AIB has softened its approach to mortgage applications from customers on the pandemic unemployment payment and the temporary wage subsidy.
The banking group found itself at the centre of a storm this week when it was revealed it was halting all applications for mortgages at AIB, Haven and EBS from those on State supports.
An internal memo had exposed how the banking group was "pausing" lending to customers on the pandemic unemployment payment and the temporary wage subsidy.
Analysts said the changes in lending criteria amounted to a de facto ban on mortgage lending to those receiving State wage subsidies.
But the banking group has now said from next week it will begin accepting new mortgage applications from customers who are on the State's Covid-19 supports.
This is a major U-turn.
However, it warned it may still refuse to allow a mortgage to be drawn down if it concludes that customers on State supports are unable to meet the repayments.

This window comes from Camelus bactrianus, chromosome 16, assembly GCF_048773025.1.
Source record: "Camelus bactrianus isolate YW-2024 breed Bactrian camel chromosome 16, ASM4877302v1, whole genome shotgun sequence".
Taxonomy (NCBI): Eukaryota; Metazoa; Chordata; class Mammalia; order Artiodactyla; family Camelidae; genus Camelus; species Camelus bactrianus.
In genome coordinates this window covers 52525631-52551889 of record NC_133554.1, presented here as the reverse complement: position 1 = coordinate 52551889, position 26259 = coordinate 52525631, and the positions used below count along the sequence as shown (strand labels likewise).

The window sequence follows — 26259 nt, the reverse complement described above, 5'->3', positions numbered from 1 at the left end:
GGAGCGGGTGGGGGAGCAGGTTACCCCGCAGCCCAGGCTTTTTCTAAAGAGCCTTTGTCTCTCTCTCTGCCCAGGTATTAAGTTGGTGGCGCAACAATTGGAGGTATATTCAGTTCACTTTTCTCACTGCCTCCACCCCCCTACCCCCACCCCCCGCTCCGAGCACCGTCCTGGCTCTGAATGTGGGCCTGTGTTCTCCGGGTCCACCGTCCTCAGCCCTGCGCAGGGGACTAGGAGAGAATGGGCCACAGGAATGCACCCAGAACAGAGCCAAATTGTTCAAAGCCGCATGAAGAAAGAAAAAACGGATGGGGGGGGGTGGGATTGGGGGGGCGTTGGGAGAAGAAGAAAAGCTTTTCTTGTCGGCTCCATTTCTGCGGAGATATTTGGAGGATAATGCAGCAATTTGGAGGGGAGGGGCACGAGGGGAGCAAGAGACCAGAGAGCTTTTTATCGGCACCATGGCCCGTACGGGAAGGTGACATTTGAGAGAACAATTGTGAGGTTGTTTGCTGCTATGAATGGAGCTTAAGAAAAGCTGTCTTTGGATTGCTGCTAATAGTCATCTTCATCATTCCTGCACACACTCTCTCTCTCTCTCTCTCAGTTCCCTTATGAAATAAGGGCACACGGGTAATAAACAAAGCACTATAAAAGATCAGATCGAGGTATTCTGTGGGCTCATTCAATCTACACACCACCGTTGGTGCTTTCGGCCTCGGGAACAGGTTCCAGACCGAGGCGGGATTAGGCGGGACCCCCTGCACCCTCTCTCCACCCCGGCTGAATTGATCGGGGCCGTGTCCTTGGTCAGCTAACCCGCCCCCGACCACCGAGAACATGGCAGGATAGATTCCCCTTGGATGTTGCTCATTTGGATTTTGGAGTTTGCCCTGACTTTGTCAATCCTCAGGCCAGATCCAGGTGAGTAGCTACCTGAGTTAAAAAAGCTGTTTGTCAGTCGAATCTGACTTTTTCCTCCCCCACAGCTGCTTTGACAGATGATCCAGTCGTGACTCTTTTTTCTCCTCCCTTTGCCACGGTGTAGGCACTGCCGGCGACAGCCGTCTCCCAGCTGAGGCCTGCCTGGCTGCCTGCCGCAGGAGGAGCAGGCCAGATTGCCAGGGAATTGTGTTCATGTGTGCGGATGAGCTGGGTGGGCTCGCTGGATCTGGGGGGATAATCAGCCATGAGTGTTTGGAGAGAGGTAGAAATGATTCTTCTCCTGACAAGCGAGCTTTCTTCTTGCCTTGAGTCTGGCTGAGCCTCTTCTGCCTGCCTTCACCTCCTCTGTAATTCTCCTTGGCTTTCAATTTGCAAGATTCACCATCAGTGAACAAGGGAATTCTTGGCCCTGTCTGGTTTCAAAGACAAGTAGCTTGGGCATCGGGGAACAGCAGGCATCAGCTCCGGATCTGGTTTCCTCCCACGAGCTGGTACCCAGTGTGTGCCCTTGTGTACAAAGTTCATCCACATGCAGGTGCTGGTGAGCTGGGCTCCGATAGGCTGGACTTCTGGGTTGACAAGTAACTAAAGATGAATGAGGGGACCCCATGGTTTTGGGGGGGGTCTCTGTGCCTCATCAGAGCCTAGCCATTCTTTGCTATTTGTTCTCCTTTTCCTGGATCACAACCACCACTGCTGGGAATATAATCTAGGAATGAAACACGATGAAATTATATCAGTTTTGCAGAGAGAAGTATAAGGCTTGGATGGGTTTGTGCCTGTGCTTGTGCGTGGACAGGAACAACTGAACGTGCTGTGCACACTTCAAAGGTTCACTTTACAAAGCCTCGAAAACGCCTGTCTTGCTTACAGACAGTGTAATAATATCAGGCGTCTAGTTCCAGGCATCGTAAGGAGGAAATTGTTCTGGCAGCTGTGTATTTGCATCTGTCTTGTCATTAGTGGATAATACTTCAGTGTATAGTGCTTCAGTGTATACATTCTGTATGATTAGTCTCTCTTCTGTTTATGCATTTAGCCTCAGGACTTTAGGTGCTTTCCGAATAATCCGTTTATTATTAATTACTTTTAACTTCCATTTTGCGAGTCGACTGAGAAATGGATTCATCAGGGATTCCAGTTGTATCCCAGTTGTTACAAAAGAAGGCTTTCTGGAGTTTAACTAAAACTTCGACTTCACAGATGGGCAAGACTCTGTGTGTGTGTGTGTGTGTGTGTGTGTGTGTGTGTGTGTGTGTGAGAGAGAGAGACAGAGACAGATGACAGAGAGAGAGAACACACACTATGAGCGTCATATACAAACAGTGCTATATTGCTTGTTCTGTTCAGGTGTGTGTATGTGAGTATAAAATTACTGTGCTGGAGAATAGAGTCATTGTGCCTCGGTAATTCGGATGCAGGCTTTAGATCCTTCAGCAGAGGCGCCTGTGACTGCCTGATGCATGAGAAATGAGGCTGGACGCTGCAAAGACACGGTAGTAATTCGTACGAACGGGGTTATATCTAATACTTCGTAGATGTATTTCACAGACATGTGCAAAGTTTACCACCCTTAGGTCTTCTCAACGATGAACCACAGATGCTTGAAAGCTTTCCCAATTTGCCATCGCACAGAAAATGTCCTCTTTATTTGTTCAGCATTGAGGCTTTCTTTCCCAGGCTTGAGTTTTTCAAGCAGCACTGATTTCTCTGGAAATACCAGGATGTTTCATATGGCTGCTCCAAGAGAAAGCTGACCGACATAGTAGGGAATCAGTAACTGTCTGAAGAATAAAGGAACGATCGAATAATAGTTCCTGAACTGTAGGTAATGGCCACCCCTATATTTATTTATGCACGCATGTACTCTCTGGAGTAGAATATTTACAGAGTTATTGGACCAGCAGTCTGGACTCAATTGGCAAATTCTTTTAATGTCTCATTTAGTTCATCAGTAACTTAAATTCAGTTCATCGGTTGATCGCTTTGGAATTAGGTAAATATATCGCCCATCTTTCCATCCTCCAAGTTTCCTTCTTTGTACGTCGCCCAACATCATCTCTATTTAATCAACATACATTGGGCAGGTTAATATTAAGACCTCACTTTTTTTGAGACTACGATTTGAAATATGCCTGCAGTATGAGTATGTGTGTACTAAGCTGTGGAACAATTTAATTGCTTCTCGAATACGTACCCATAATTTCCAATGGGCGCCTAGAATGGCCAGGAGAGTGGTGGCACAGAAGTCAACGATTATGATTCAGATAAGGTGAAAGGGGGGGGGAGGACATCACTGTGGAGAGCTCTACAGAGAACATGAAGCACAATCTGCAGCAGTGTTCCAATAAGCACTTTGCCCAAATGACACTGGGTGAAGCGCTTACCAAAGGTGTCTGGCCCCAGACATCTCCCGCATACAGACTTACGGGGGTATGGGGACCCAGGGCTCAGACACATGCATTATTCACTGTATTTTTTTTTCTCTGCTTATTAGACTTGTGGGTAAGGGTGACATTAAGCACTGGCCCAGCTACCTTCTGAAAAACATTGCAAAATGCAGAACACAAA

In a statement the bank said: "However, in line with normal procedures, the final assessment of the customer's ability to meet repayments is always made shortly before drawdown." AIB said it was obliged to ensure that all loans were sustainable and affordable.
"In assessing an application for a mortgage, the lender must adhere to all legal and regulatory requirements to ensure the long-term sustainability of the loan."
It said it takes an average of six to nine months to complete, with four phases - application, approval in principle, letter of offer, and drawdown.
AIB said customers who had already received a letter of offer were dealt with on a case-by-case basis.
Brokers said this week that all lenders had effectively stopped issuing mortgages to customers on the pandemic unemployment payment and the temporary wage subsidy.
Ulster Bank and Permanent TSB have stopped making loan offers to those on State subsidies, according to broker Karl Deeter. He said Bank of Ireland, KBC and Finance Ireland were processing loan offers. But these three would not allow people to draw down a loan while they were on State supports.
This meant no lender was 'lending' to people receiving State supports, he said.